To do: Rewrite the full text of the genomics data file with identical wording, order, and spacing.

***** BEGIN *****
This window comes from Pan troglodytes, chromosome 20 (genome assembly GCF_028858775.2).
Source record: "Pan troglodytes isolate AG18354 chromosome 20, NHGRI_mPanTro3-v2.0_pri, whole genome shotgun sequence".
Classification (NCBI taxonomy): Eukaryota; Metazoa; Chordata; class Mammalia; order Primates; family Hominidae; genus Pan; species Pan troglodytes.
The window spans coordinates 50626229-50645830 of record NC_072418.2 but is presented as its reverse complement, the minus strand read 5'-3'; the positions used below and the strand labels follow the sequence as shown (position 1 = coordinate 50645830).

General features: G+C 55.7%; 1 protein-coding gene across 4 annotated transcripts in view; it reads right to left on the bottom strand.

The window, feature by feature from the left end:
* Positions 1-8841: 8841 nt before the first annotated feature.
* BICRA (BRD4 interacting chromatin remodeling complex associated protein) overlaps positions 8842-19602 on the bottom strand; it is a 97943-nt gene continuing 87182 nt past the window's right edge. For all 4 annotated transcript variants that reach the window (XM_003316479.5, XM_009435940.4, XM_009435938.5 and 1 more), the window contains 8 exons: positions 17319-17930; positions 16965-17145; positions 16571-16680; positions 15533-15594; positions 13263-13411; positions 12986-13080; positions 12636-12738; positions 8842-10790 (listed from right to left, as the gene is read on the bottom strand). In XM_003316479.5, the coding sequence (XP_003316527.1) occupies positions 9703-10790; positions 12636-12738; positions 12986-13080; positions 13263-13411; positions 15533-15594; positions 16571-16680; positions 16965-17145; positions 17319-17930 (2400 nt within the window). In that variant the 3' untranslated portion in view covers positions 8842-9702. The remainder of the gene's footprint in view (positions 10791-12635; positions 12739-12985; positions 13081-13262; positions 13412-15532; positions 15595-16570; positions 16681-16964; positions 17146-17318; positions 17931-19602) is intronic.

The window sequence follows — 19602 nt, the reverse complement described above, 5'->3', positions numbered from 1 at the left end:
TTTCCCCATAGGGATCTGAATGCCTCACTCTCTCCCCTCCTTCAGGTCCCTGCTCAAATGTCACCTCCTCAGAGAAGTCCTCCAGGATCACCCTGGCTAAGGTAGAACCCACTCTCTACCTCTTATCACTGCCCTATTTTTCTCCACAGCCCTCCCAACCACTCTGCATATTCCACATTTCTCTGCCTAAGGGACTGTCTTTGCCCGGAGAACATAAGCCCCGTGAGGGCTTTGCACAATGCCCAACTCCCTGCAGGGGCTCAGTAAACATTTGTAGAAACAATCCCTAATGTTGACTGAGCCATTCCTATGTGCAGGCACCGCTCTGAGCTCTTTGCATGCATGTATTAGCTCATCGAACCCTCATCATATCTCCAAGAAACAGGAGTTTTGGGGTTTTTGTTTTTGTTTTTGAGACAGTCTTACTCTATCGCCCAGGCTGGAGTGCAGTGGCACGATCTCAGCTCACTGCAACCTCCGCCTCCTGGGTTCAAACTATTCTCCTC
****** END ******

This window comes from Pan troglodytes, chromosome 20 (genome assembly GCF_028858775.2).
Source record: "Pan troglodytes isolate AG18354 chromosome 20, NHGRI_mPanTro3-v2.0_pri, whole genome shotgun sequence".
Classification (NCBI taxonomy): Eukaryota; Metazoa; Chordata; class Mammalia; order Primates; family Hominidae; genus Pan; species Pan troglodytes.
The window spans coordinates 50626229-50645830 of record NC_072418.2 but is presented as its reverse complement, the minus strand read 5'-3'; the positions used below and the strand labels follow the sequence as shown (position 1 = coordinate 50645830).

General features: G+C 55.7%; 1 protein-coding gene across 4 annotated transcripts in view; it reads right to left on the bottom strand.

The window, feature by feature from the left end:
* Positions 1-8841: 8841 nt before the first annotated feature.
* BICRA (BRD4 interacting chromatin remodeling complex associated protein) overlaps positions 8842-19602 on the bottom strand; it is a 97943-nt gene continuing 87182 nt past the window's right edge. For all 4 annotated transcript variants that reach the window (XM_003316479.5, XM_009435940.4, XM_009435938.5 and 1 more), the window contains 8 exons: positions 17319-17930; positions 16965-17145; positions 16571-16680; positions 15533-15594; positions 13263-13411; positions 12986-13080; positions 12636-12738; positions 8842-10790 (listed from right to left, as the gene is read on the bottom strand). In XM_003316479.5, the coding sequence (XP_003316527.1) occupies positions 9703-10790; positions 12636-12738; positions 12986-13080; positions 13263-13411; positions 15533-15594; positions 16571-16680; positions 16965-17145; positions 17319-17930 (2400 nt within the window). In that variant the 3' untranslated portion in view covers positions 8842-9702. The remainder of the gene's footprint in view (positions 10791-12635; positions 12739-12985; positions 13081-13262; positions 13412-15532; positions 15595-16570; positions 16681-16964; positions 17146-17318; positions 17931-19602) is intronic.

The window sequence follows — 19602 nt, the reverse complement described above, 5'->3', positions numbered from 1 at the left end:
TTTCCCCATAGGGATCTGAATGCCTCACTCTCTCCCCTCCTTCAGGTCCCTGCTCAAATGTCACCTCCTCAGAGAAGTCCTCCAGGATCACCCTGGCTAAGGTAGAACCCACTCTCTACCTCTTATCACTGCCCTATTTTTCTCCACAGCCCTCCCAACCACTCTGCATATTCCACATTTCTCTGCCTAAGGGACTGTCTTTGCCCGGAGAACATAAGCCCCGTGAGGGCTTTGCACAATGCCCAACTCCCTGCAGGGGCTCAGTAAACATTTGTAGAAACAATCCCTAATGTTGACTGAGCCATTCCTATGTGCAGGCACCGCTCTGAGCTCTTTGCATGCATGTATTAGCTCATCGAACCCTCATCATATCTCCAAGAAACAGGAGTTTTGGGGTTTTTGTTTTTGTTTTTGAGACAGTCTTACTCTATCGCCCAGGCTGGAGTGCAGTGGCACGATCTCAGCTCACTGCAACCTCCGCCTCCTGGGTTCAAACTATTCTCCTC